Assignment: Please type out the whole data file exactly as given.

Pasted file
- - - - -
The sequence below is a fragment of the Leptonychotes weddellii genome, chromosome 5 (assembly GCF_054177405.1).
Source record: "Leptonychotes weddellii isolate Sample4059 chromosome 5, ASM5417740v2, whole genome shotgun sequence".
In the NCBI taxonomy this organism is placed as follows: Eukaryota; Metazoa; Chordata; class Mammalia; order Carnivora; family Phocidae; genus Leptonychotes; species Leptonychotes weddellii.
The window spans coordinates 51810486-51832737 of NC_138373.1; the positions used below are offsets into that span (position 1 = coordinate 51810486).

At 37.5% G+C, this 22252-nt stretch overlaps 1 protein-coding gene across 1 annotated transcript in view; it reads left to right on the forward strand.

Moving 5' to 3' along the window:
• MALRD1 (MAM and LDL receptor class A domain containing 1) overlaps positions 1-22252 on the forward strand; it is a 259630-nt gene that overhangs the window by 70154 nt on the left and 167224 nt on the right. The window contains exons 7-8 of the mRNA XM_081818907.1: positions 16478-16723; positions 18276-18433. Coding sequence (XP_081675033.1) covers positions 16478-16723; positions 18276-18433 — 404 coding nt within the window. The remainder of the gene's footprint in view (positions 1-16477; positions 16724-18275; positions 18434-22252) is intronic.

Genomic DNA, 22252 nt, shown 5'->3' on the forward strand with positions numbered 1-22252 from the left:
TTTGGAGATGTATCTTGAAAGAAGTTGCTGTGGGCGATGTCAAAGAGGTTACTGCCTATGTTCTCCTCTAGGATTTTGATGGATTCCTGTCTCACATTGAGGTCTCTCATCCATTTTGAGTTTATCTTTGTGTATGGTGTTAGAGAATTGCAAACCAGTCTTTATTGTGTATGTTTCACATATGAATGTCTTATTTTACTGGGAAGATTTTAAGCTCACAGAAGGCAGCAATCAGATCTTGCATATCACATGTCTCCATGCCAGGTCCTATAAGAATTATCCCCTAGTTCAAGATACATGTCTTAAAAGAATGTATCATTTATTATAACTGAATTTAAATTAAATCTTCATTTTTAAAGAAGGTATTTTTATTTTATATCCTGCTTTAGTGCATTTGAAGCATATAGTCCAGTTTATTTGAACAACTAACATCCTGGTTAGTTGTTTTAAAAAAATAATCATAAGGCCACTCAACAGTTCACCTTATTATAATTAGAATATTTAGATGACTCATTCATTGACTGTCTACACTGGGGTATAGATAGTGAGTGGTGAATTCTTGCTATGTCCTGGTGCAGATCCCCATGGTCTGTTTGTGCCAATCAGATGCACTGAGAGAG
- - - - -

The sequence below is a fragment of the Leptonychotes weddellii genome, chromosome 5 (assembly GCF_054177405.1).
Source record: "Leptonychotes weddellii isolate Sample4059 chromosome 5, ASM5417740v2, whole genome shotgun sequence".
In the NCBI taxonomy this organism is placed as follows: Eukaryota; Metazoa; Chordata; class Mammalia; order Carnivora; family Phocidae; genus Leptonychotes; species Leptonychotes weddellii.
The window spans coordinates 51810486-51832737 of NC_138373.1; the positions used below are offsets into that span (position 1 = coordinate 51810486).

At 37.5% G+C, this 22252-nt stretch overlaps 1 protein-coding gene across 1 annotated transcript in view; it reads left to right on the forward strand.

Moving 5' to 3' along the window:
• MALRD1 (MAM and LDL receptor class A domain containing 1) overlaps positions 1-22252 on the forward strand; it is a 259630-nt gene that overhangs the window by 70154 nt on the left and 167224 nt on the right. The window contains exons 7-8 of the mRNA XM_081818907.1: positions 16478-16723; positions 18276-18433. Coding sequence (XP_081675033.1) covers positions 16478-16723; positions 18276-18433 — 404 coding nt within the window. The remainder of the gene's footprint in view (positions 1-16477; positions 16724-18275; positions 18434-22252) is intronic.

Genomic DNA, 22252 nt, shown 5'->3' on the forward strand with positions numbered 1-22252 from the left:
TTTGGAGATGTATCTTGAAAGAAGTTGCTGTGGGCGATGTCAAAGAGGTTACTGCCTATGTTCTCCTCTAGGATTTTGATGGATTCCTGTCTCACATTGAGGTCTCTCATCCATTTTGAGTTTATCTTTGTGTATGGTGTTAGAGAATTGCAAACCAGTCTTTATTGTGTATGTTTCACATATGAATGTCTTATTTTACTGGGAAGATTTTAAGCTCACAGAAGGCAGCAATCAGATCTTGCATATCACATGTCTCCATGCCAGGTCCTATAAGAATTATCCCCTAGTTCAAGATACATGTCTTAAAAGAATGTATCATTTATTATAACTGAATTTAAATTAAATCTTCATTTTTAAAGAAGGTATTTTTATTTTATATCCTGCTTTAGTGCATTTGAAGCATATAGTCCAGTTTATTTGAACAACTAACATCCTGGTTAGTTGTTTTAAAAAAATAATCATAAGGCCACTCAACAGTTCACCTTATTATAATTAGAATATTTAGATGACTCATTCATTGACTGTCTACACTGGGGTATAGATAGTGAGTGGTGAATTCTTGCTATGTCCTGGTGCAGATCCCCATGGTCTGTTTGTGCCAATCAGATGCACTGAGAGAG